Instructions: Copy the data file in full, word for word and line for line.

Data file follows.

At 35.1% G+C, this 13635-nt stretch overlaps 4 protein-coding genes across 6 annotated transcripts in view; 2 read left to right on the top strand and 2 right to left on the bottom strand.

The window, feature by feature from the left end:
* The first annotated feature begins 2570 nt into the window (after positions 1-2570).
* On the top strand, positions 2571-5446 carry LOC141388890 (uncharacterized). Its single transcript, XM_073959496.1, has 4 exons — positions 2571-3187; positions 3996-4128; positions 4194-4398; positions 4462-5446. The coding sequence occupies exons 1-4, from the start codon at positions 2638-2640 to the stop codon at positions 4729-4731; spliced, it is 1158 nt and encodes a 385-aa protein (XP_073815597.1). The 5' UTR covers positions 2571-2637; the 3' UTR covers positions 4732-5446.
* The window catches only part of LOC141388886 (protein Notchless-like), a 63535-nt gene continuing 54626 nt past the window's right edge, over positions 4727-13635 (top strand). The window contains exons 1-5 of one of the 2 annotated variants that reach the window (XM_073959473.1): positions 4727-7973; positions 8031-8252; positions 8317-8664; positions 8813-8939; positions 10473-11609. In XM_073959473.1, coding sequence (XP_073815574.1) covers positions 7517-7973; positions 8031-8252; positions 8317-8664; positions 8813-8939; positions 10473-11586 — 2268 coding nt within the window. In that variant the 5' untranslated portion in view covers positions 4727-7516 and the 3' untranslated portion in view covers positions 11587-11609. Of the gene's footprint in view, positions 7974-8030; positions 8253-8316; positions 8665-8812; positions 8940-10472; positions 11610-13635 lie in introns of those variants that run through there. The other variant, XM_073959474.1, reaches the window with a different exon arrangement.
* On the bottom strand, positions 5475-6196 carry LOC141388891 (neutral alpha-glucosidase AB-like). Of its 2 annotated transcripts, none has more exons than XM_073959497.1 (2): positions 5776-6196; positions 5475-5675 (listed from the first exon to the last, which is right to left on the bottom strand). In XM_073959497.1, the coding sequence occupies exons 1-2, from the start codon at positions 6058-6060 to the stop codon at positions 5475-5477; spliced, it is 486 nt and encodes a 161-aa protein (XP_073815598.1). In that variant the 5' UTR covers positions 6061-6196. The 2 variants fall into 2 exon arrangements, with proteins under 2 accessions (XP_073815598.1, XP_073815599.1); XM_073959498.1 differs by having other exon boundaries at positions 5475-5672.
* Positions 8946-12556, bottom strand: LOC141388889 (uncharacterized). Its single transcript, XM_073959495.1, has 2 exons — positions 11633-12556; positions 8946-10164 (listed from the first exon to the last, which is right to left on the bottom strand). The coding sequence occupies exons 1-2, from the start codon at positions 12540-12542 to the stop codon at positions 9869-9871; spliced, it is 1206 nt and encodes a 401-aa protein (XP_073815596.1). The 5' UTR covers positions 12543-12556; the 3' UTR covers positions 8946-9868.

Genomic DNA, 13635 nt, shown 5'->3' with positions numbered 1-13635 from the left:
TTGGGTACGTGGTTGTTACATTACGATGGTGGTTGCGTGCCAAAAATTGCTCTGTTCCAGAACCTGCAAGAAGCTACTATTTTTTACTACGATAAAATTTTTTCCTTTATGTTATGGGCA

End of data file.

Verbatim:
At 35.1% G+C, this 13635-nt stretch overlaps 4 protein-coding genes across 6 annotated transcripts in view; 2 read left to right on the top strand and 2 right to left on the bottom strand.

The window, feature by feature from the left end:
* The first annotated feature begins 2570 nt into the window (after positions 1-2570).
* On the top strand, positions 2571-5446 carry LOC141388890 (uncharacterized). Its single transcript, XM_073959496.1, has 4 exons — positions 2571-3187; positions 3996-4128; positions 4194-4398; positions 4462-5446. The coding sequence occupies exons 1-4, from the start codon at positions 2638-2640 to the stop codon at positions 4729-4731; spliced, it is 1158 nt and encodes a 385-aa protein (XP_073815597.1). The 5' UTR covers positions 2571-2637; the 3' UTR covers positions 4732-5446.
* The window catches only part of LOC141388886 (protein Notchless-like), a 63535-nt gene continuing 54626 nt past the window's right edge, over positions 4727-13635 (top strand). The window contains exons 1-5 of one of the 2 annotated variants that reach the window (XM_073959473.1): positions 4727-7973; positions 8031-8252; positions 8317-8664; positions 8813-8939; positions 10473-11609. In XM_073959473.1, coding sequence (XP_073815574.1) covers positions 7517-7973; positions 8031-8252; positions 8317-8664; positions 8813-8939; positions 10473-11586 — 2268 coding nt within the window. In that variant the 5' untranslated portion in view covers positions 4727-7516 and the 3' untranslated portion in view covers positions 11587-11609. Of the gene's footprint in view, positions 7974-8030; positions 8253-8316; positions 8665-8812; positions 8940-10472; positions 11610-13635 lie in introns of those variants that run through there. The other variant, XM_073959474.1, reaches the window with a different exon arrangement.
* On the bottom strand, positions 5475-6196 carry LOC141388891 (neutral alpha-glucosidase AB-like). Of its 2 annotated transcripts, none has more exons than XM_073959497.1 (2): positions 5776-6196; positions 5475-5675 (listed from the first exon to the last, which is right to left on the bottom strand). In XM_073959497.1, the coding sequence occupies exons 1-2, from the start codon at positions 6058-6060 to the stop codon at positions 5475-5477; spliced, it is 486 nt and encodes a 161-aa protein (XP_073815598.1). In that variant the 5' UTR covers positions 6061-6196. The 2 variants fall into 2 exon arrangements, with proteins under 2 accessions (XP_073815598.1, XP_073815599.1); XM_073959498.1 differs by having other exon boundaries at positions 5475-5672.
* Positions 8946-12556, bottom strand: LOC141388889 (uncharacterized). Its single transcript, XM_073959495.1, has 2 exons — positions 11633-12556; positions 8946-10164 (listed from the first exon to the last, which is right to left on the bottom strand). The coding sequence occupies exons 1-2, from the start codon at positions 12540-12542 to the stop codon at positions 9869-9871; spliced, it is 1206 nt and encodes a 401-aa protein (XP_073815596.1). The 5' UTR covers positions 12543-12556; the 3' UTR covers positions 8946-9868.

Genomic DNA, 13635 nt, shown 5'->3' with positions numbered 1-13635 from the left:
TTGGGTACGTGGTTGTTACATTACGATGGTGGTTGCGTGCCAAAAATTGCTCTGTTCCAGAACCTGCAAGAAGCTACTATTTTTTACTACGATAAAATTTTTTCCTTTATGTTATGGGCA